• Students identify independent and dependent relationships and quantities. Within this unit, students represent a given situation using verbal descriptions, tables, graphs, and equations. Also, given one representation, students should be able to create one or all of the different representations for the problem situation. For this grade level, problem situations for additive relationships may include both positive and negative rational numbers, whereas multiplicative relationships may only include integers or positive fractions or decimals.
• Students extend their knowledge of triangles and their properties to include the sum of the angles of the triangle, and how those angle measurements are related to the three side lengths of the triangle.
• Students examine and analyze the relationship between the three side lengths of a triangle and determine whether three side lengths will form a triangle using the Triangle Inequality Theorem.
• Students also decompose and rearrange parts of parallelograms (including rectangles), trapezoids, and triangles in order to model area formulas for each of the figures.
• Students write equations and determine solutions for problems dealing with area of rectangles, parallelograms, trapezoids, and triangles.
• Students expand previous knowledge of converting units within the same measurement system when determining solutions to problems involving length. Conversion processes for measurement extend beyond the use of proportions to now include dimensional analysis and conversions graphs.

• Students convert between measurement systems, including the use of proportions and the use of unit rates.
• Students are introduced to the measurement of circles as they describe pi as the ratio of the circumference of a circle to its diameter.
• The formulas for circumference and area of a circle are used to solve problems.
• Determine the area of composite figures consisting of rectangles, triangles, parallelograms, squares, quarter circles, semicircles, and trapezoids.
• Students model the relationship between the volume of rectangular prism and a rectangular pyramid.
• Students solve problems involving volume, including the volume of rectangular prisms, triangular prisms, rectangular pyramids, and triangular pyramids.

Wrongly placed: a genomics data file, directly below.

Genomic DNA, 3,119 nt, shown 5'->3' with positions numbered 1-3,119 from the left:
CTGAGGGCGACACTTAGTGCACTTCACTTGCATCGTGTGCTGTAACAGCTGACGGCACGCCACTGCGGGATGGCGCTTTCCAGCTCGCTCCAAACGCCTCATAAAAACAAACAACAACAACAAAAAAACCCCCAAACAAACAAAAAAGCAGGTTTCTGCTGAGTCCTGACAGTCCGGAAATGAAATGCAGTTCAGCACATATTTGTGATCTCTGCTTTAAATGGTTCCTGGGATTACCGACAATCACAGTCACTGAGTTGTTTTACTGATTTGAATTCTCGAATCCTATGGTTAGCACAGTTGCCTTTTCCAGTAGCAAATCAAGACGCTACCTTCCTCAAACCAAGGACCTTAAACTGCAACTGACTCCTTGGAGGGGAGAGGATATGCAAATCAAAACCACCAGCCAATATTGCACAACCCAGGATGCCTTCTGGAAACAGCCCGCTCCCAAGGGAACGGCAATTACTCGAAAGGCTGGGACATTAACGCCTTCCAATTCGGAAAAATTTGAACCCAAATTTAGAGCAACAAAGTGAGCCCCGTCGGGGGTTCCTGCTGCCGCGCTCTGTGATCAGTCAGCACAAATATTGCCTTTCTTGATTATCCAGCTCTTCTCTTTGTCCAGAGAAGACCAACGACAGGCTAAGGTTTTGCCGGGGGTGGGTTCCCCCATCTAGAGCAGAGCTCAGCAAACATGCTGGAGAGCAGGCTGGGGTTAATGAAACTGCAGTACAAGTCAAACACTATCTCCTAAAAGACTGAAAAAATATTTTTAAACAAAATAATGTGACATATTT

• Students also solve problems involving surface area by determining the area of the shape's net, including lateral and total surface area of a rectangular prism, rectangular pyramid, triangular prism, and triangular pyramid.

## Gr. 8

• Students extend previous knowledge of sets and subsets to order and describe relationships between sets of real numbers, which includes rational numbers and their subsets as well as irrational numbers.
• Students approximate the value of irrational numbers less than 225 and locate those approximations on a number line.
• Establish facts about the angle sum and exterior angle of triangles, the angles created when parallel lines are cut by a transversal, and the angle-angle criterion for similarity of triangles.
• Right triangles are examined more closely within this unit as students use models to explain the Pythagorean theorem. Students use the Pythagorean theorem and its converse to solve problems and apply these understandings to the coordinate plane as they determine the distance between two points on the coordinate plane.
• Determine the volume of a cylinder in terms of its base area and height. Students are expected to model the relationship between the volume of a cylinder and a cone having both congruent bases and heights. Students connect these models to the actual formulas for determining the volume of a cylinder and cone, which directly coincides with formulas used for determining the volume of prisms and pyramids on the STAAR Grade 8 Mathematics Reference Materials.
• Students solve problems involving the volume of cylinder, cones, and spheres.
• The concept of surface area is extended from finding the sum of the areas of the faces from the net to abstract formulas for lateral and total surface area.
• Students are expected to use previous knowledge of surface area to make connections to the formulas for lateral and total surface area and determine solutions for problems involving rectangular prisms, triangular prisms, and cylinders.

## Algebra I

• Solve problems using systems of equations.
• Linear systems are formulated for the problem situations, solved by a method of choice (tables, graphs, or algebraic methods including substitution and elimination), and the reasonableness of the solutions justified in terms of the problem situations.
• Graphing calculator technologies continue to be utilized to explore the relationships within systems of equations.
• During this unit, the concepts of exponents are extended to generate and apply rules of exponents. Simplification and combination of expressions are extended to include multiplication and factoring with more complex polynomial expressions. These concepts are applied in problem situations.

## Alice I.S.D. Math Curriculum

Alice ISD strives to communicate with parents about the new ways math is being taught. Please check out the Facebook page or the district website for more information!